On February 19, 2002, stroke testing of the Unit 1 pressurizer power operated relief valve (PORV) block valves 1-NMO-152 and 153 was being performed in accordance with surveillance test procedure 01-IHP-4030-STP-053, "Pressurizer Power Operated Relief Valve Functional Test." During the test, a reactor operator noticed that the control switches for pressurizer PORVs 1-NRV-152 and 153 were positioned slightly to the left of the AUTO position. Subsequent investigation identified that the control switches had been out of position from February 6, 2002, to February 19, 2002. As such, the pressurizer PORVs were declared inoperable due to the loss of automatic function to control reactor coolant system pressure below the setting of the pressurizer code safety valves. This condition is reportable in accordance with 10 CFR 50.72(a)(2)(i)(B), for a condition prohibited by plant technical specifications.
The cause of this event was the lack of awareness by the reactor operators to the potential for mis-positioning the pressurizer PORVs when placing the control switch in the AUTO position.
This event has minimal safety significance since the Donald C. Cook Plant Nuclear Plant accident analyses do not take credit for the automatic actuation of the pressurizer PORVs for overpressure protection of the reactor coolant system. In addition, the valves would still be capable of operating in manual to mitigate a steam generator tube rupture accident.
The Unit 1 pressurizer PORV control switches were restored to the AUTO position and the PORVs were declared operable.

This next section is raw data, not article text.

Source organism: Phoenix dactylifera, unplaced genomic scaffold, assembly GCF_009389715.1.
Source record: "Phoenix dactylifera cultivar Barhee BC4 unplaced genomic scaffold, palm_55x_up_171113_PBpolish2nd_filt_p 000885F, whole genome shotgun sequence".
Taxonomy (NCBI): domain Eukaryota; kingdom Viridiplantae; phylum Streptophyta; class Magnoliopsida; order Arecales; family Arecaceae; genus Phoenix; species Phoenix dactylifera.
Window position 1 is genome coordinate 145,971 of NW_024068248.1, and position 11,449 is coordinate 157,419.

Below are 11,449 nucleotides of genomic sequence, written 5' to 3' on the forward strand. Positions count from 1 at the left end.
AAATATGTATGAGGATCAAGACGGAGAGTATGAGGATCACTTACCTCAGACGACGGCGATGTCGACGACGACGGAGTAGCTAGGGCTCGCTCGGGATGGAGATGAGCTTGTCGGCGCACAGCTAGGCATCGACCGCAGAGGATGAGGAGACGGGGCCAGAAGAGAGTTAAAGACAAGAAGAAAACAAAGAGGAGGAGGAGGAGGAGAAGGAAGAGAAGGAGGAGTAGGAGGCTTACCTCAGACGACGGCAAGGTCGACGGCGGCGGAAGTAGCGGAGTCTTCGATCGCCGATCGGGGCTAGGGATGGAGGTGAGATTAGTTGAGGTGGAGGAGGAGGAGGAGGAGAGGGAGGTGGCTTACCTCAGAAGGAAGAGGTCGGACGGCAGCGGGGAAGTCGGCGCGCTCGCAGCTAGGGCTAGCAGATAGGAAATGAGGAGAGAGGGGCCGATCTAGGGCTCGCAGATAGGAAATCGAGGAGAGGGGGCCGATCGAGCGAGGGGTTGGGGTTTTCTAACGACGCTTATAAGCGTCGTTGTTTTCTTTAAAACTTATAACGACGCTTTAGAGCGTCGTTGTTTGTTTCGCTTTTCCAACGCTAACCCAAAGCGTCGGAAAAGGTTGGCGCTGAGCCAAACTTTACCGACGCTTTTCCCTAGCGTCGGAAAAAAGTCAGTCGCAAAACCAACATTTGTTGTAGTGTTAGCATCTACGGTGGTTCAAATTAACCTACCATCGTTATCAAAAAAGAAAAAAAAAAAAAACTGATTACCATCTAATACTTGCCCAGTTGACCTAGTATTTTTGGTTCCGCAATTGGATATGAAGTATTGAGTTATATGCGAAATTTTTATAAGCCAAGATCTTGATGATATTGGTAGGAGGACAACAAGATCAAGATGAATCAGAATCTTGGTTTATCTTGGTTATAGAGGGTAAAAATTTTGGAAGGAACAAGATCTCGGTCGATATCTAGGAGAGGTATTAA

A lessons learned memo was issued to all plant operators regarding proper pressurizer PORV control switch manipulation.
The appropriate procedures will be revised to re-order the restoration steps such that the pressurizer PORVs are placed in the AUTO position before the associated block valves are opened.
|05000316/LER-2002-002||12 April 2002||Cook|
On February 12, 2002, Technical Specification (TS) 3.9.4.c was violated when the 100 PSI Control Air to Containment Control Air Header #2 Train 'B' Containment Isolation Valve, 2-XCR-101(EllS:LKSHV), was stroked open during core alterations with open test connections on both sides of the valve, one inside containment and one outside. This configuration provided direct access from the containment atmosphere to the outside atmosphere. The apparent cause was determined to be ineffective procedural control (02-OHP-4030.STP.041). The preferred method for establishing refueling integrity for 2-CPN-74 in the procedure does not consider the possibility that the control air ring headers may be cross-tied. A contributing cause was that the installation of containment control air header cross-tie jumpers was not documented in the Proceduralized Temporary Modification Log on January 20, 2002.
Upon discovery that the preferred method used to maintain refueling integrity for 2-CPN-74 was ineffective, an alternate method was established and valve 2-XCR-101 was visually confirmed to be intact and closed. The Temporary Modification Log Index was reviewed to verify that other Temporary Modifications were logged. The containment control air cross-tie jumpers were documented in the log at that time.
The refueling integrity procedures will be revised to ensure that the methods used to establish refueling integrity for Penetrations CPN-74 and CPN-29 recognize that the Containment Control Air headers may be cross-tied. Unit 1 and Unit 2 Type B and C Leak Rate Testing procedures will be revised to ensure that steps are added for documenting the placement of the containment control air header cross tie jumpers in the Proceduralized Temporary Modification Log.
|05000316/LER-2002-001||28 March 2002||Cook|
On January 26, 2002, during refueling outage 13, 10 CFR 50 Appendix J, Type B and C leak rate testing was being performed in accordance with procedure 02-EHP-4030-234-203, "Unit 2 B & C Leak Rate." This procedure requires root shutoff valve 2-GPX-301-V1 (ElISIK:SHV) from the nitrogen supply manifold to be in the closed position for testing.